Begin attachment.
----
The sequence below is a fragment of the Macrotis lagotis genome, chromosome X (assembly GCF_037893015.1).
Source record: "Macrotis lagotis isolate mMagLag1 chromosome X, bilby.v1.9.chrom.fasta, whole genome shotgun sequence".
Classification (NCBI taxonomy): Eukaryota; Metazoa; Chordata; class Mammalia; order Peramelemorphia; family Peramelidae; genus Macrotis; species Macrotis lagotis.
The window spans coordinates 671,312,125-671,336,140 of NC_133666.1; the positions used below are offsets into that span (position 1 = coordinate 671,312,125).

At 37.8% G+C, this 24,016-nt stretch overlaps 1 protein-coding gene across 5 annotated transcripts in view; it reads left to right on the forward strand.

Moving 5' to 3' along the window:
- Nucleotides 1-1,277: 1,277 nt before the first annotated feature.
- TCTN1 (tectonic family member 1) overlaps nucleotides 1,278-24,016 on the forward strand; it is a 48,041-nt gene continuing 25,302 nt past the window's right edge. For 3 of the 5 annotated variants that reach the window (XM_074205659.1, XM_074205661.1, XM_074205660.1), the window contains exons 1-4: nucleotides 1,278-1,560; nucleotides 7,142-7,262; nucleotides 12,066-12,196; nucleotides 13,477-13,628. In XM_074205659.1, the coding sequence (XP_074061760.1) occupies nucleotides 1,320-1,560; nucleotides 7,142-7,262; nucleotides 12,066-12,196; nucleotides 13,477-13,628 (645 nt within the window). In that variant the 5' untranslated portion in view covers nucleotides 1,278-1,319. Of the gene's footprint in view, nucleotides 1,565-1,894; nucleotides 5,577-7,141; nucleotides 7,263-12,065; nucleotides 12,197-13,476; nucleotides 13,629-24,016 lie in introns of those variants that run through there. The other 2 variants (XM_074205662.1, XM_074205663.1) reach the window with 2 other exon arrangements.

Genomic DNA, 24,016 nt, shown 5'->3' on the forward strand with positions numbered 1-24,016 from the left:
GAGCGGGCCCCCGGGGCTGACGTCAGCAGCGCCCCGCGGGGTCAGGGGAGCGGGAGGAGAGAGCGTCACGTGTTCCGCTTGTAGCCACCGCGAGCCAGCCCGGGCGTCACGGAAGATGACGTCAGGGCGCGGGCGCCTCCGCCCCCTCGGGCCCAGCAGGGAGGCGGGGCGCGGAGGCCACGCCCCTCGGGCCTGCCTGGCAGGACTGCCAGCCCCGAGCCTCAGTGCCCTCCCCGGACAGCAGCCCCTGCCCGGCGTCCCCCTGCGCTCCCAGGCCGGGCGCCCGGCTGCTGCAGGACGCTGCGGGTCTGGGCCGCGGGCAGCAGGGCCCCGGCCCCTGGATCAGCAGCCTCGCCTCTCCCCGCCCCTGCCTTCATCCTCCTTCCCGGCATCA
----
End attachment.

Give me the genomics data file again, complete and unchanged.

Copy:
The sequence below is a fragment of the Macrotis lagotis genome, chromosome X (assembly GCF_037893015.1).
Source record: "Macrotis lagotis isolate mMagLag1 chromosome X, bilby.v1.9.chrom.fasta, whole genome shotgun sequence".
Classification (NCBI taxonomy): Eukaryota; Metazoa; Chordata; class Mammalia; order Peramelemorphia; family Peramelidae; genus Macrotis; species Macrotis lagotis.
The window spans coordinates 671,312,125-671,336,140 of NC_133666.1; the positions used below are offsets into that span (position 1 = coordinate 671,312,125).

At 37.8% G+C, this 24,016-nt stretch overlaps 1 protein-coding gene across 5 annotated transcripts in view; it reads left to right on the forward strand.

Moving 5' to 3' along the window:
- Nucleotides 1-1,277: 1,277 nt before the first annotated feature.
- TCTN1 (tectonic family member 1) overlaps nucleotides 1,278-24,016 on the forward strand; it is a 48,041-nt gene continuing 25,302 nt past the window's right edge. For 3 of the 5 annotated variants that reach the window (XM_074205659.1, XM_074205661.1, XM_074205660.1), the window contains exons 1-4: nucleotides 1,278-1,560; nucleotides 7,142-7,262; nucleotides 12,066-12,196; nucleotides 13,477-13,628. In XM_074205659.1, the coding sequence (XP_074061760.1) occupies nucleotides 1,320-1,560; nucleotides 7,142-7,262; nucleotides 12,066-12,196; nucleotides 13,477-13,628 (645 nt within the window). In that variant the 5' untranslated portion in view covers nucleotides 1,278-1,319. Of the gene's footprint in view, nucleotides 1,565-1,894; nucleotides 5,577-7,141; nucleotides 7,263-12,065; nucleotides 12,197-13,476; nucleotides 13,629-24,016 lie in introns of those variants that run through there. The other 2 variants (XM_074205662.1, XM_074205663.1) reach the window with 2 other exon arrangements.

Genomic DNA, 24,016 nt, shown 5'->3' on the forward strand with positions numbered 1-24,016 from the left:
GAGCGGGCCCCCGGGGCTGACGTCAGCAGCGCCCCGCGGGGTCAGGGGAGCGGGAGGAGAGAGCGTCACGTGTTCCGCTTGTAGCCACCGCGAGCCAGCCCGGGCGTCACGGAAGATGACGTCAGGGCGCGGGCGCCTCCGCCCCCTCGGGCCCAGCAGGGAGGCGGGGCGCGGAGGCCACGCCCCTCGGGCCTGCCTGGCAGGACTGCCAGCCCCGAGCCTCAGTGCCCTCCCCGGACAGCAGCCCCTGCCCGGCGTCCCCCTGCGCTCCCAGGCCGGGCGCCCGGCTGCTGCAGGACGCTGCGGGTCTGGGCCGCGGGCAGCAGGGCCCCGGCCCCTGGATCAGCAGCCTCGCCTCTCCCCGCCCCTGCCTTCATCCTCCTTCCCGGCATCA